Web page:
Respondent, a convict, was apprehended in Ohio after escaping from an Alabama prison. He attempted to prevent rendition by petitioning the Ohio courts for a writ of habeas corpus, alleging that he had suffered cruel and unusual punishment in the Alabama prison contrary to the Fourteenth Amendment and, if forced to return, would be subject to further brutal treatment. His petition was denied at all levels in the Ohio courts and the United States Supreme Court denied certiorari. A similar petition was then denied by the Federal District Court in Ohio, but the court of appeals reversed without opinion and ordered a hearing on the merits. On certiorari to the United States Supreme Court, held, reversed. The remedies of the state of incarceration must be exhausted before a federal court can consider an application for a writ of habeas corpus. Sweeney v. Woodall, (U. S. 1952) 73 S. Ct. 139.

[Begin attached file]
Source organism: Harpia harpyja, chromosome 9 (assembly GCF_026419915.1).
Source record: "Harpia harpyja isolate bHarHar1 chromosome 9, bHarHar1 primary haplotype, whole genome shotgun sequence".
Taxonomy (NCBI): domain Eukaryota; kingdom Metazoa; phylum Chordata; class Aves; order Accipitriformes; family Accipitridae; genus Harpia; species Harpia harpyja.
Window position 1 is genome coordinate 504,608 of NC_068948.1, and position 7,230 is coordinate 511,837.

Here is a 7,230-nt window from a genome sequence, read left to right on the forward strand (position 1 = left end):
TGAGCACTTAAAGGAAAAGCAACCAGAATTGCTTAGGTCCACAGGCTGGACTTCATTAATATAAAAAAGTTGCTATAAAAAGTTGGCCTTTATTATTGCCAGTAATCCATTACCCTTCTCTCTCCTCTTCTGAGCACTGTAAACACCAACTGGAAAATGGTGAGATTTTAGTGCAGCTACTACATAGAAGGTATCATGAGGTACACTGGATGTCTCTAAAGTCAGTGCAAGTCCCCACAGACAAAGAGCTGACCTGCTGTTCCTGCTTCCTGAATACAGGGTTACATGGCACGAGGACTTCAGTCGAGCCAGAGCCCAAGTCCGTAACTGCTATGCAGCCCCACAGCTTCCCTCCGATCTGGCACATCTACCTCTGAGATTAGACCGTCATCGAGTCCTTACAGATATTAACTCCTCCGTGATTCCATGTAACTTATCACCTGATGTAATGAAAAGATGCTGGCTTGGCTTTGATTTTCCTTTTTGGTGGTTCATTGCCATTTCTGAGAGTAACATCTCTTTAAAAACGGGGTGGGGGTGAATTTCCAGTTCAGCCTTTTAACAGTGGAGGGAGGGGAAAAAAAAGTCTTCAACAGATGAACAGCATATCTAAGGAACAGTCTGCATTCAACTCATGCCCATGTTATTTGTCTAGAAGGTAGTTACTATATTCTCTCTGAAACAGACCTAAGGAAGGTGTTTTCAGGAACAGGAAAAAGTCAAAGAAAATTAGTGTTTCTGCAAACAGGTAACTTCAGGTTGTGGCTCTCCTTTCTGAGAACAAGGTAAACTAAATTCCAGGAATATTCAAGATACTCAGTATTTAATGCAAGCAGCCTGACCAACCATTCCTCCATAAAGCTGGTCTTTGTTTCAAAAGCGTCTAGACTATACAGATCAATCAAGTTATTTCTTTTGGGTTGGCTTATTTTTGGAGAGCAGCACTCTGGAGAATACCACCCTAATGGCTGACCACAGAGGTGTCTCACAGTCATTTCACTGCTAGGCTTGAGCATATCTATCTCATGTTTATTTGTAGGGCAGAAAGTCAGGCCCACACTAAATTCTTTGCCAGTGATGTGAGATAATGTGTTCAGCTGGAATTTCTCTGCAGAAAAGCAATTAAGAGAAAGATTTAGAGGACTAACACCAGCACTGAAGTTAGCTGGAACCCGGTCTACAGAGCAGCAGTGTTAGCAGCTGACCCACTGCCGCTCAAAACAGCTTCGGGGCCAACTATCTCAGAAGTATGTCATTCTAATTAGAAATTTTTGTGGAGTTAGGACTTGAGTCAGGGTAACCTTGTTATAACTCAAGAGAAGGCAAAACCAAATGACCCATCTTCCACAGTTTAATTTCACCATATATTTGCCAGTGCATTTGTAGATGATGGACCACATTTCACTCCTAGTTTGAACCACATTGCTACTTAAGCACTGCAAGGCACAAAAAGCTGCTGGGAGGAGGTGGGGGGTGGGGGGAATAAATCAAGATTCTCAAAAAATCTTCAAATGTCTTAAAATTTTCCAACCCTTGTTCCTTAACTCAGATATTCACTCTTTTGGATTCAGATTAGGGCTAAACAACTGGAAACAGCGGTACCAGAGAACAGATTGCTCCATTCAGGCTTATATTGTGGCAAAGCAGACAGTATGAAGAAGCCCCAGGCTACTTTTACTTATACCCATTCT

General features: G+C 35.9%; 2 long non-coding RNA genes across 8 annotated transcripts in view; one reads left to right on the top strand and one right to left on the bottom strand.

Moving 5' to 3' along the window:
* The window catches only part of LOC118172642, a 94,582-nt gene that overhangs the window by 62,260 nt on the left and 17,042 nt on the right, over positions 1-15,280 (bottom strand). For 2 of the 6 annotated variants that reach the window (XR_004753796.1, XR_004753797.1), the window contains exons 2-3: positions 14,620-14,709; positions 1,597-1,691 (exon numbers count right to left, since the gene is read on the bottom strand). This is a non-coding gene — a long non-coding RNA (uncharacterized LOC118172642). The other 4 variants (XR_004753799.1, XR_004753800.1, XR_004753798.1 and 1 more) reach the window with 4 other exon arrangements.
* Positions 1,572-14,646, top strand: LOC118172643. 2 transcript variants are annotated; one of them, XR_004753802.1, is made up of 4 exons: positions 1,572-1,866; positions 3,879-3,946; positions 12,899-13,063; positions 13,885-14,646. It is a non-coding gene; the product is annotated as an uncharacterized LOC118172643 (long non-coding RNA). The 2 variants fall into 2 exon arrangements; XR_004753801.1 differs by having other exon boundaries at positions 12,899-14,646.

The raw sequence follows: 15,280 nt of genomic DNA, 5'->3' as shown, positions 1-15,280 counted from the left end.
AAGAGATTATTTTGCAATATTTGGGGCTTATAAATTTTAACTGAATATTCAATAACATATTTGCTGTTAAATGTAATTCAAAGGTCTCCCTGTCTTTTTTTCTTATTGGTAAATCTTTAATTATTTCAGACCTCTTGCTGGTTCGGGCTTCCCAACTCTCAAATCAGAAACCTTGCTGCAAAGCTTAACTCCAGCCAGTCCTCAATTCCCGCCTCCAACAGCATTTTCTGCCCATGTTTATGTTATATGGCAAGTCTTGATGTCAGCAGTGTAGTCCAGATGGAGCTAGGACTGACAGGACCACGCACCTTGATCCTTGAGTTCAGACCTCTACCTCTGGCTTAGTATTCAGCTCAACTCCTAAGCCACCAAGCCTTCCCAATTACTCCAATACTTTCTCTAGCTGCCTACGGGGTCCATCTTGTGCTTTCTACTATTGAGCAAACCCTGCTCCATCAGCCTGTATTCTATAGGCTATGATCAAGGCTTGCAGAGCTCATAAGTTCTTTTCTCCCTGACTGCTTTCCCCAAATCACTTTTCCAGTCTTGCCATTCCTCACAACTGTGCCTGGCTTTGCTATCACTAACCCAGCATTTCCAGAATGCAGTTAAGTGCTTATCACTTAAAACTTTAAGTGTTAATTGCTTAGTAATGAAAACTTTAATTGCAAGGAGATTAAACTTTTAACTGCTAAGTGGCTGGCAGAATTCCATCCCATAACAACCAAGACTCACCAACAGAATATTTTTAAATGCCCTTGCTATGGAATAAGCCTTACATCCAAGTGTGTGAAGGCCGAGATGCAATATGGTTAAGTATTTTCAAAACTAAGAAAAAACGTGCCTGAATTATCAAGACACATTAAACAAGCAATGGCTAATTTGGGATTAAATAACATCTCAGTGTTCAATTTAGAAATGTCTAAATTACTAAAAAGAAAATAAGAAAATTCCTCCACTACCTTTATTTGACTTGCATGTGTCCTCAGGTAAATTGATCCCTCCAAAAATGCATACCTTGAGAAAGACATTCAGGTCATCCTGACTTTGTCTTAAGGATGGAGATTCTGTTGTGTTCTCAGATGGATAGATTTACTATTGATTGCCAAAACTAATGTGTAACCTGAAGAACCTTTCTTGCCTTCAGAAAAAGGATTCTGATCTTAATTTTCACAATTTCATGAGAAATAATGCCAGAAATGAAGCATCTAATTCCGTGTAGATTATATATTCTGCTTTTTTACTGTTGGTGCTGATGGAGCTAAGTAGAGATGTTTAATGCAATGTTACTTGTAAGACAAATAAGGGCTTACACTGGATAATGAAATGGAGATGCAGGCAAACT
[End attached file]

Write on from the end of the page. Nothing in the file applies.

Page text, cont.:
Alfred W. Blumrosen,
CIVIL PROCEDURE-HABEAS CORPUS-EXHAUSTION OF STATE REMEDIES IN RENDITION CASES,
Mich. L. Rev.
Available at: https://repository.law.umich.edu/mlr/vol51/iss4/9